PhD defended at:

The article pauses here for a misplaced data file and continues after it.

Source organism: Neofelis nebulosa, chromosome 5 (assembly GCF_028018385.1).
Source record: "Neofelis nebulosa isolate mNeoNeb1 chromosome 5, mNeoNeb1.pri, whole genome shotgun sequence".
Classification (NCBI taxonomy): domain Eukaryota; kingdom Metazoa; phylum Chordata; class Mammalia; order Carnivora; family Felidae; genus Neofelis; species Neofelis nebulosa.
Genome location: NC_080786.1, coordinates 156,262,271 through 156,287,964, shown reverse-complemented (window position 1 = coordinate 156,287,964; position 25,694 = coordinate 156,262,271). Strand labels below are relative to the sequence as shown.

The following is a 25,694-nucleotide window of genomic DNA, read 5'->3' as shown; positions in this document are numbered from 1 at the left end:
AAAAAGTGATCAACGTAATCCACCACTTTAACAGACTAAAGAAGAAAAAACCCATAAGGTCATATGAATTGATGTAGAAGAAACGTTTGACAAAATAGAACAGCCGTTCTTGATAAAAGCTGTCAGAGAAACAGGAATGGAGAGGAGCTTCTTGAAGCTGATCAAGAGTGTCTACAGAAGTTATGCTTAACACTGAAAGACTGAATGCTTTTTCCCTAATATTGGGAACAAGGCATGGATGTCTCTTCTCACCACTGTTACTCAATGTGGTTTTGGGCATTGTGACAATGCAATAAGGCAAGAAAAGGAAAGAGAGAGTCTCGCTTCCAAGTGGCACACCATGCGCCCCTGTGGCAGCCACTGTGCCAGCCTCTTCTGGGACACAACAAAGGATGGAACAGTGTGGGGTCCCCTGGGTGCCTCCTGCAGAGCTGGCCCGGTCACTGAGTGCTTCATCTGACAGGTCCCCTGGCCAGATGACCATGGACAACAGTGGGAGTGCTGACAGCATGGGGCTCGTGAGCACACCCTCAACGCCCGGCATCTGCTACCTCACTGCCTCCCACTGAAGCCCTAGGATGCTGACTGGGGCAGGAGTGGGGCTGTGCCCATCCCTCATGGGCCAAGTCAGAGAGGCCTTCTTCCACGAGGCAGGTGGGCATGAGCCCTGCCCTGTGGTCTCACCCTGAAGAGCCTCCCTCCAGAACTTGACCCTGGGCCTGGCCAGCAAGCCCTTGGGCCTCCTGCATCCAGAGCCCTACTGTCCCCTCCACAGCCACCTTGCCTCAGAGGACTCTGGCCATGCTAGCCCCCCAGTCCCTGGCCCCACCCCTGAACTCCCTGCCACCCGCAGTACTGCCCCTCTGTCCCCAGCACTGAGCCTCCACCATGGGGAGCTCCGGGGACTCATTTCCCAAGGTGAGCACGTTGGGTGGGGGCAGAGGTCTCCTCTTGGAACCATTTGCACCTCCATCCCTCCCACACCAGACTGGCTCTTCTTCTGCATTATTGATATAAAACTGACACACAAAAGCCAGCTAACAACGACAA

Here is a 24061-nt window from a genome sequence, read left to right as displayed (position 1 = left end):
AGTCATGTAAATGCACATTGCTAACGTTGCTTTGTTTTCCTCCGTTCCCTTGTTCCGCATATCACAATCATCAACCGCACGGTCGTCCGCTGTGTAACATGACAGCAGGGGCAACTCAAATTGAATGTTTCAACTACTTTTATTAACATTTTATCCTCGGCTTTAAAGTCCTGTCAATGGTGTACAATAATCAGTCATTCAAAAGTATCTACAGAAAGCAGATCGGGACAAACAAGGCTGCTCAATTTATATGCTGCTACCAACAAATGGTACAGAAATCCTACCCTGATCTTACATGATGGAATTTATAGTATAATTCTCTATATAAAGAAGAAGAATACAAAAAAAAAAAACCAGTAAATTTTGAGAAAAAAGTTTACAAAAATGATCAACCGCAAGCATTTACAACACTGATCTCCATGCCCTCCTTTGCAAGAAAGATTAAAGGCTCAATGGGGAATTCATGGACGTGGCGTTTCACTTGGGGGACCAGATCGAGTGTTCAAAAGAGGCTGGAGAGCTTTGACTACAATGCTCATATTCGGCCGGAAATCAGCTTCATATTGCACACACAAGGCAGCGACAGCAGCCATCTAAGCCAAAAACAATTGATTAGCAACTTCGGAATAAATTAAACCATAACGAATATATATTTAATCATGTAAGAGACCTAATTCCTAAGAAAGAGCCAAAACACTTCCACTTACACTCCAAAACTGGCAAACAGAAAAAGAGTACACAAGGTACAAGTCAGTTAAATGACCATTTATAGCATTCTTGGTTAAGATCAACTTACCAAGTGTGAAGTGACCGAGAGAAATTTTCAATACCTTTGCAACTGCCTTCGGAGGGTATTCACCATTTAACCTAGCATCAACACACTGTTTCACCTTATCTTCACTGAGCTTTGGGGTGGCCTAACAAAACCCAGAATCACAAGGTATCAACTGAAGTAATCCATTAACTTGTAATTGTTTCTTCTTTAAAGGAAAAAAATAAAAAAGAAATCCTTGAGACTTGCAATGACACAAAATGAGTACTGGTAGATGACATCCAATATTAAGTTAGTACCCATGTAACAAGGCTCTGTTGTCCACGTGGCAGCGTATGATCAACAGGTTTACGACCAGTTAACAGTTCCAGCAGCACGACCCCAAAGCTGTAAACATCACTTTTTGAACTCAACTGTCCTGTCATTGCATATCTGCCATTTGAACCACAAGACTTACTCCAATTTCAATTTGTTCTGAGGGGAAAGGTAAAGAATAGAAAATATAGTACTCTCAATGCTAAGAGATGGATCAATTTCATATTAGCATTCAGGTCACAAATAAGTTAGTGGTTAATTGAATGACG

This study explores the affective dimensions and intersecting politics of service operations for North Koreans, focusing on semi-government institutions, Hana Centers in two different regions of South Korea. It probes into how bureaucratic service institutions for North Koreans operate on the ground using affect-laden languages and practices as they identify themselves as caring agencies. It argues that the institutions' promotion of values such as political neutrality, practicality and competitiveness often leads to mistrust and anxiety among settlers and service providers, while such attempt erases historicity and existing politics of North Korean matter in South Korea. Latent memories and discourses of Cold War legacies and imagined ethnic homogeneity emerge from the ruptures of bureaucratic procedures and neoliberal organization of the agencies. Through ethnographic research, this study highlights fragmented and performative aspects of service interactions between the South Korean service providers and the North Korean service recipients. It also draws attention to the desirable figures of North Korean clientele subjectivity, which are unevenly presented in each Center.